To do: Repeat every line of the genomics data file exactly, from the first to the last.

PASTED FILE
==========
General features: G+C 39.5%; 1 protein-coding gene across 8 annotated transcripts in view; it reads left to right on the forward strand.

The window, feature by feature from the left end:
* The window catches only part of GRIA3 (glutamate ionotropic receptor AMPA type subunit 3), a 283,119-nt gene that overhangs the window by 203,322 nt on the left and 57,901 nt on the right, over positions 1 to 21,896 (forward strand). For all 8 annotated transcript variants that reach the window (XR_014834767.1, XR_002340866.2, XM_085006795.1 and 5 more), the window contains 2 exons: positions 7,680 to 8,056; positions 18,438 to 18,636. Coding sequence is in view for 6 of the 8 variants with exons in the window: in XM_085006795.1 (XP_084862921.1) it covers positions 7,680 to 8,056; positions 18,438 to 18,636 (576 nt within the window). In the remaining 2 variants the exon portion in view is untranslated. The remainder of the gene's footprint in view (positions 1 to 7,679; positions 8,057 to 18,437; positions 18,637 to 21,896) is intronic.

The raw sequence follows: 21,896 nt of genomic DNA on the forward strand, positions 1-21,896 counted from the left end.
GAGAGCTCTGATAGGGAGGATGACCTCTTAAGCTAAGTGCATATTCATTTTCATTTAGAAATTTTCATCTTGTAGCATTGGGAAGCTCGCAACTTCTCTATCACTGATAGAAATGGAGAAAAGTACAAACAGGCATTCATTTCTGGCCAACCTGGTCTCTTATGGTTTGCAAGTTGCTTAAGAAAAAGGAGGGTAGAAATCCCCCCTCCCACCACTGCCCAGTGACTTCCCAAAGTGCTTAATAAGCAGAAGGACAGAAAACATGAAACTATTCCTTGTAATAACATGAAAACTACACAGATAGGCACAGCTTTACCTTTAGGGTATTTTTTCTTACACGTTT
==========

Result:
General features: G+C 39.5%; 1 protein-coding gene across 8 annotated transcripts in view; it reads left to right on the forward strand.

The window, feature by feature from the left end:
* The window catches only part of GRIA3 (glutamate ionotropic receptor AMPA type subunit 3), a 283,119-nt gene that overhangs the window by 203,322 nt on the left and 57,901 nt on the right, over positions 1 to 21,896 (forward strand). For all 8 annotated transcript variants that reach the window (XR_014834767.1, XR_002340866.2, XM_085006795.1 and 5 more), the window contains 2 exons: positions 7,680 to 8,056; positions 18,438 to 18,636. Coding sequence is in view for 6 of the 8 variants with exons in the window: in XM_085006795.1 (XP_084862921.1) it covers positions 7,680 to 8,056; positions 18,438 to 18,636 (576 nt within the window). In the remaining 2 variants the exon portion in view is untranslated. The remainder of the gene's footprint in view (positions 1 to 7,679; positions 8,057 to 18,437; positions 18,637 to 21,896) is intronic.

The raw sequence follows: 21,896 nt of genomic DNA on the forward strand, positions 1-21,896 counted from the left end.
GAGAGCTCTGATAGGGAGGATGACCTCTTAAGCTAAGTGCATATTCATTTTCATTTAGAAATTTTCATCTTGTAGCATTGGGAAGCTCGCAACTTCTCTATCACTGATAGAAATGGAGAAAAGTACAAACAGGCATTCATTTCTGGCCAACCTGGTCTCTTATGGTTTGCAAGTTGCTTAAGAAAAAGGAGGGTAGAAATCCCCCCTCCCACCACTGCCCAGTGACTTCCCAAAGTGCTTAATAAGCAGAAGGACAGAAAACATGAAACTATTCCTTGTAATAACATGAAAACTACACAGATAGGCACAGCTTTACCTTTAGGGTATTTTTTCTTACACGTTT